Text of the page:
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Bible stories: Cain Abel Abimelech Abraham

Updated on November 26, 2010

THE SACRIFICE OF ABEL

.After the expulsion from Eden, two sons were born to Adam and Eve. The eldest was called Cain, who became a " tiller of the ground;-" the youngest Abel, who was " a keeper of sheep "--the first record of the two great branches of productive industry pursued by men in a primitive state of society—the agricultural and the pastoral. The two brothers at the same time brought the "first fruits " of their labors to offer them to God. Abel had led a life of purity, but Cain had passed his days in wickedness. There­fore God preferred Abel's offering to Cain's, and Cain, filled with the fury of jealousy, fell upon his brother and slew him. This is the first crime on record, and it was promptly punished by the Almighty, (Gen. iv. 1-15.)

ABIMELECH   RESTORING   SARAH.Abraham's fourth resting place in the land promised him by Jehovah was at Beersheba, at the south-western extremity of the maritime plain, upon the borders of the desert. In this district the Philistines had already begun to form settlements, and a warlike king of this race named Abimelech reigned in the valley of Gerar. Abraham was afraid that Abimelech, attracted by Sarah's beauty, would kill him in order to obtain possession of her. He, therefore, passed her off as his sister, as he had done once before, and Abime­lech, not suspecting the truth, took her to his harem. The Almighty soon made it apparent to him that he had committed a great wrong, and sending for Abraham, he reproached him for his deceit, and restored Sarah, with a present of a thousand pieces of silver, and cattle and servants, as an atonement for his offence.    (Genesis xx.)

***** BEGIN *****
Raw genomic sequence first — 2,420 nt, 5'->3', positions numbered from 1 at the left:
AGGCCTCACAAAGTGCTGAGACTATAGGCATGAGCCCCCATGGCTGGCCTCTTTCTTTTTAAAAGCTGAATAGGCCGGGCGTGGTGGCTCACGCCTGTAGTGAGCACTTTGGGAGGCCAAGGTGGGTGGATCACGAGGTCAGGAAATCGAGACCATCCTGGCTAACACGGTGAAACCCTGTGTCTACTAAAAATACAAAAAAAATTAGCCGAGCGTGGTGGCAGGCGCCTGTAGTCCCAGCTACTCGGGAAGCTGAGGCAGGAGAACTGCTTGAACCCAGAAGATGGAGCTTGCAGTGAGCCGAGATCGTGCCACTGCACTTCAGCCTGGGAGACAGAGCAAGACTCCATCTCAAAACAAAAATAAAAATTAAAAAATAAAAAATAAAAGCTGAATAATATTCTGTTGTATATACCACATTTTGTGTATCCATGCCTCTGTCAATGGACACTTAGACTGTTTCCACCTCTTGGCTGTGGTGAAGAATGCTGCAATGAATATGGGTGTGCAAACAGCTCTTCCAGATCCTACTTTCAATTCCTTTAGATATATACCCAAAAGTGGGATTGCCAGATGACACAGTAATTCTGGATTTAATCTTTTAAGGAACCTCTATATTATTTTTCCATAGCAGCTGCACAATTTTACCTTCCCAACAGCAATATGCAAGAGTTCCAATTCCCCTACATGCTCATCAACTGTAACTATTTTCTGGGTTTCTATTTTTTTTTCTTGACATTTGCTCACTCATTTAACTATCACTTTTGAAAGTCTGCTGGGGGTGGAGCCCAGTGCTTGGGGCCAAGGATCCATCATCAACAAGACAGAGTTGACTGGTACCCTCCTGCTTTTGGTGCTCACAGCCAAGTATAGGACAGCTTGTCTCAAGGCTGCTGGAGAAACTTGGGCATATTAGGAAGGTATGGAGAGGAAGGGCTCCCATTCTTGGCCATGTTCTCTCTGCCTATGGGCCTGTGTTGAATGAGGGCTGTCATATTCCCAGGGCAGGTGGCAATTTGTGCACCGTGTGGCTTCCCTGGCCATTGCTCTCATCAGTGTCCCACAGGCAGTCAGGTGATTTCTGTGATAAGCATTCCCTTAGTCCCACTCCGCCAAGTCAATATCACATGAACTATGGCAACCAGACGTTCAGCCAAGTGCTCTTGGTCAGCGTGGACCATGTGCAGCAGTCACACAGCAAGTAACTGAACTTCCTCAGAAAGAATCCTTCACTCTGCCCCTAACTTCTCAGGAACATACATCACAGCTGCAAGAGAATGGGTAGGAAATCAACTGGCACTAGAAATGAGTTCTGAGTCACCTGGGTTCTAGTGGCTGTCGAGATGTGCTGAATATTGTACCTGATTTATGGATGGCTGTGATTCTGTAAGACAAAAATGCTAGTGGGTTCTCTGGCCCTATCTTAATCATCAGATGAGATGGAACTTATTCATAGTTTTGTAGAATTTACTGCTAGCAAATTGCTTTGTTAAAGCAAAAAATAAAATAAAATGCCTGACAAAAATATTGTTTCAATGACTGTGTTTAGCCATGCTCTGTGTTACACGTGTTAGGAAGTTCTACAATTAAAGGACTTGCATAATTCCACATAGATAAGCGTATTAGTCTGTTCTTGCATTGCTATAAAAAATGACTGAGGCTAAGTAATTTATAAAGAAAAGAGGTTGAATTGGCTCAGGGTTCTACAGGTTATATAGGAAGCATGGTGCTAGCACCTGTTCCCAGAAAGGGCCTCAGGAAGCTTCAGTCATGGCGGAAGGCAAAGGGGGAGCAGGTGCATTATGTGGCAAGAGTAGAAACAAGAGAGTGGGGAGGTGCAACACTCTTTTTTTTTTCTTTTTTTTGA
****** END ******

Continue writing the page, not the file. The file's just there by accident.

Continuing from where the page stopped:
The servants of Abraham and Abimelech quarreling at the well

The possession of a well is a matter of the highest importance in a country like the Holy Land where water is scarce. To the posses­sor of large flocks a well is a fortune in itself, and it is guarded with the greatest vigilance, the owner often finding it necessary for the safety of his own herds to refuse to allow others to use the water. Thus the wells of the East have always been a source of contention and strife, often resulting in bloodshed. A dispute of this kind occa­sioned the covenant between Abraham and Abimelech, which is recorded in Genesis xxi. 22-32.

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